There are some terms that need to be eradicated from our speech. I believe that “laity” is one of those words and on this trip to Asia, we are passing that message on. There is lots of support for this by different theologians and authors:
Eugene Peterson, in his book The Jesus Way, says “Within the Christian community, there are few words that are more disabling than ‘layperson’ and ‘laity.’ The words convey the impression – an impression that quickly solidifies into a lie – that there is a two-level hierarchy among the men and women who follow Jesus…It is a lie because it misleads a huge company of Christians into assuming that their workplace severely limits their usefulness in the cause of Christ, that it necessarily confines them to part-time work for Jesus as they help out on the margins of Kingdom work.“
John Stott said that laity is often a synonym for “amateur as opposed to professional” or “unqualified as opposed to expert.”
Author Paul Stevens says that the words “only a layperson” is a phrase that should never be found on our lips as it is irreverent and demeaning.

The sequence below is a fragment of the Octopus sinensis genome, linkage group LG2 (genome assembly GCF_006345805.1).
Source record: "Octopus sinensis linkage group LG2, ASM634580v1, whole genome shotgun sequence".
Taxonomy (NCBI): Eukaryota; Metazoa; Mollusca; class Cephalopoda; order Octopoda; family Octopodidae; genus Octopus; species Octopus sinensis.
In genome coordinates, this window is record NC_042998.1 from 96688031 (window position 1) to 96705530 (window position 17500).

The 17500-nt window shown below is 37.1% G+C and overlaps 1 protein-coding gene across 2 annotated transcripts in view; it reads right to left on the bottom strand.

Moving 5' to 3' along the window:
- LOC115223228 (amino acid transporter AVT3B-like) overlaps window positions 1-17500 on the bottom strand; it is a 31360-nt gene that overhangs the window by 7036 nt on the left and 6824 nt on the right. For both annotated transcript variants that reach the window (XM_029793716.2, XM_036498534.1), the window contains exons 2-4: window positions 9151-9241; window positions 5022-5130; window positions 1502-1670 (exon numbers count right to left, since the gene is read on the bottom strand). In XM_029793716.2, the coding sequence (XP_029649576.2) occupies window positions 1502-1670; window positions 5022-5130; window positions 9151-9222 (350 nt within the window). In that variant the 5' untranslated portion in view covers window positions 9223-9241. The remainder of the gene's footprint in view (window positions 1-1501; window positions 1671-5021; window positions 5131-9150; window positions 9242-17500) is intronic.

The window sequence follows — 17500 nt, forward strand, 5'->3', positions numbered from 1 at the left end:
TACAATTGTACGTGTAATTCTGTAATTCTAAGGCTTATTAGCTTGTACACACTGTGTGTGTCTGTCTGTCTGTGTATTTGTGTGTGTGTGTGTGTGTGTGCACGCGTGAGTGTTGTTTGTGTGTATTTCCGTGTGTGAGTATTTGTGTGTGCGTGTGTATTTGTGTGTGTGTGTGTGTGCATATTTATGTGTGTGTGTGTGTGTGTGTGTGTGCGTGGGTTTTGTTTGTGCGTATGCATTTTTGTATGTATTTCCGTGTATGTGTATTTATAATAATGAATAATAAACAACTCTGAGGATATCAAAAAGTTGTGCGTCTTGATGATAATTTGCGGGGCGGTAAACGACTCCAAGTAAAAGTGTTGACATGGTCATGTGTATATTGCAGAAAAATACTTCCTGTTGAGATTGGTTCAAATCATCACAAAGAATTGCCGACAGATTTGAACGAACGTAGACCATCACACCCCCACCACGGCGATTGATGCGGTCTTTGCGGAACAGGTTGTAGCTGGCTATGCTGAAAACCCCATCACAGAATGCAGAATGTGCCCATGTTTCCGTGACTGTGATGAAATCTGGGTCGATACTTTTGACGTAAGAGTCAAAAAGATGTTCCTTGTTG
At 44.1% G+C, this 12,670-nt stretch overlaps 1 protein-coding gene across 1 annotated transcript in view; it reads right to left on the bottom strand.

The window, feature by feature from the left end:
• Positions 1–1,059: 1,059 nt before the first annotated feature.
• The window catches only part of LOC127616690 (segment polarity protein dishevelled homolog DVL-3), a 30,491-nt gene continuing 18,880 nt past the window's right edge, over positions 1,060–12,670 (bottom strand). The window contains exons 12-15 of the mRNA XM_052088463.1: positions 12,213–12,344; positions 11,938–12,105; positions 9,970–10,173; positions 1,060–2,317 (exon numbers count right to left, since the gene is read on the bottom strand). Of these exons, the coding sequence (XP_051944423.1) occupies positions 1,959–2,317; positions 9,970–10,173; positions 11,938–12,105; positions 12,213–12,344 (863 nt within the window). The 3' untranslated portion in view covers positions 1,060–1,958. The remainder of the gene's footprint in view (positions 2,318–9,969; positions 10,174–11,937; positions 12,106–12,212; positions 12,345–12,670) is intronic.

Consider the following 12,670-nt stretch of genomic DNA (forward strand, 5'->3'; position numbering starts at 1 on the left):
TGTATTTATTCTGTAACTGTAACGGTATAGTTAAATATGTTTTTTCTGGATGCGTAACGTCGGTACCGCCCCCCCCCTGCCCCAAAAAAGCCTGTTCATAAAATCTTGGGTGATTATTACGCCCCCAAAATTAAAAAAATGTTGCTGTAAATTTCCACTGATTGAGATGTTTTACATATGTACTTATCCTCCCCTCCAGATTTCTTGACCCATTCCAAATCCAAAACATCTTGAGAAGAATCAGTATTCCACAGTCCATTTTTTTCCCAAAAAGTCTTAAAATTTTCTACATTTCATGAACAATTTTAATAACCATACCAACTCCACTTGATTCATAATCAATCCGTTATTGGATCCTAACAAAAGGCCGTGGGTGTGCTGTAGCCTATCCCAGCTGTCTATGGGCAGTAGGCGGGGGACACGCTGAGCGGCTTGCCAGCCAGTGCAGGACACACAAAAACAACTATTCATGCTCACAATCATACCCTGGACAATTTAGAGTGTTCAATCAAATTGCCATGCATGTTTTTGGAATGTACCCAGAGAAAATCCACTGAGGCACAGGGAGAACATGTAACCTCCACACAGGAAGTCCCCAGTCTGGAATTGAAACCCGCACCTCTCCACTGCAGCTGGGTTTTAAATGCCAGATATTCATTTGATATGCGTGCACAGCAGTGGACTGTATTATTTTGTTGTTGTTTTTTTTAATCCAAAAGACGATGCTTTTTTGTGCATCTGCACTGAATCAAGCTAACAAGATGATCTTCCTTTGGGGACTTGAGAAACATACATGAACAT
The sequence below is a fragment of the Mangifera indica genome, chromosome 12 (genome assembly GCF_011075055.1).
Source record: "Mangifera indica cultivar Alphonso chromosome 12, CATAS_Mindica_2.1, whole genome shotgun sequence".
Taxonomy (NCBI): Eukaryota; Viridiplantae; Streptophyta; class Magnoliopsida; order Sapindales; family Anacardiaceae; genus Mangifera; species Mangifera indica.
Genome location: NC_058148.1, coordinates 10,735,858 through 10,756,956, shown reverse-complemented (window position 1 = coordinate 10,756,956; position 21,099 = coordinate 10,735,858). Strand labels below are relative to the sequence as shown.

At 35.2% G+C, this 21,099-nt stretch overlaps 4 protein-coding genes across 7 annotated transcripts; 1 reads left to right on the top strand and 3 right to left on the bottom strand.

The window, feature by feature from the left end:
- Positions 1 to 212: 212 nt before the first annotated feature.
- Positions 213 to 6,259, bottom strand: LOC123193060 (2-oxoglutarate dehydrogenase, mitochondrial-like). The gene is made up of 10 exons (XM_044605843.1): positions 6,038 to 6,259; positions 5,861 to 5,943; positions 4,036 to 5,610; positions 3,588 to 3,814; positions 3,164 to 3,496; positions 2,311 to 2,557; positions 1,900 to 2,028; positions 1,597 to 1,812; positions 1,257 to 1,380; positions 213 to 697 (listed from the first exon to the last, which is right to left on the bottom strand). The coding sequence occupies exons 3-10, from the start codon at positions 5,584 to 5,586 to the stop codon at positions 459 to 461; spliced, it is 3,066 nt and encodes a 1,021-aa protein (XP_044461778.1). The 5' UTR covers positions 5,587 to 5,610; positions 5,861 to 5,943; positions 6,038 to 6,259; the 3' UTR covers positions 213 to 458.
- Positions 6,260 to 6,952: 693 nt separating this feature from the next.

The main objection to the word “laity” is what it does to the identity of the majority of believers in the Global Church, leading to a huge crippling effect in the body of Christ.
What is the history of this word “laity”? Theologian and author Larry Peabody tells us that typically people have thought it comes from the Greek word “laos” which simply means “people” and this word occurs 142 times in the Greek New Testament. But this word shows no distinction between people – it refers to all people. In contrast, the Greek word “laikos” was first used by Clement of Rome in 96 AD and this word referred to the “common people.” The “uncommon people” were the high priests, priests, and Levites, and eventually this group was called the “clergy.” Clement wrote that the “laikos” or laymen were bound by laws that pertained to them.
From here, it’s not such a far leap to hear the familiar disqualifying sentence, “I’m just a layperson.” We see this in churches around the world.
This is not a small problem. It is a significant problem.
But the good news is that there is a huge opportunity to refute this lie and release the potential of 95% of Christians to be ambassadors for Christ in every space and place.
We thank God for the testimonies we are hearing so far from people saying “Amen” and recognizing that we all called. We heard from multiple people this week of the amount of guilt that they have because of their busyness with work and family and not doing enough for the church building. This message has caused them to see that they are the church in their workplace and with their family. The church rather can begin to support them in their frontlines.
Please keep praying that this message will continue to go out and people will begin to reclaim every workplace and every frontline for God!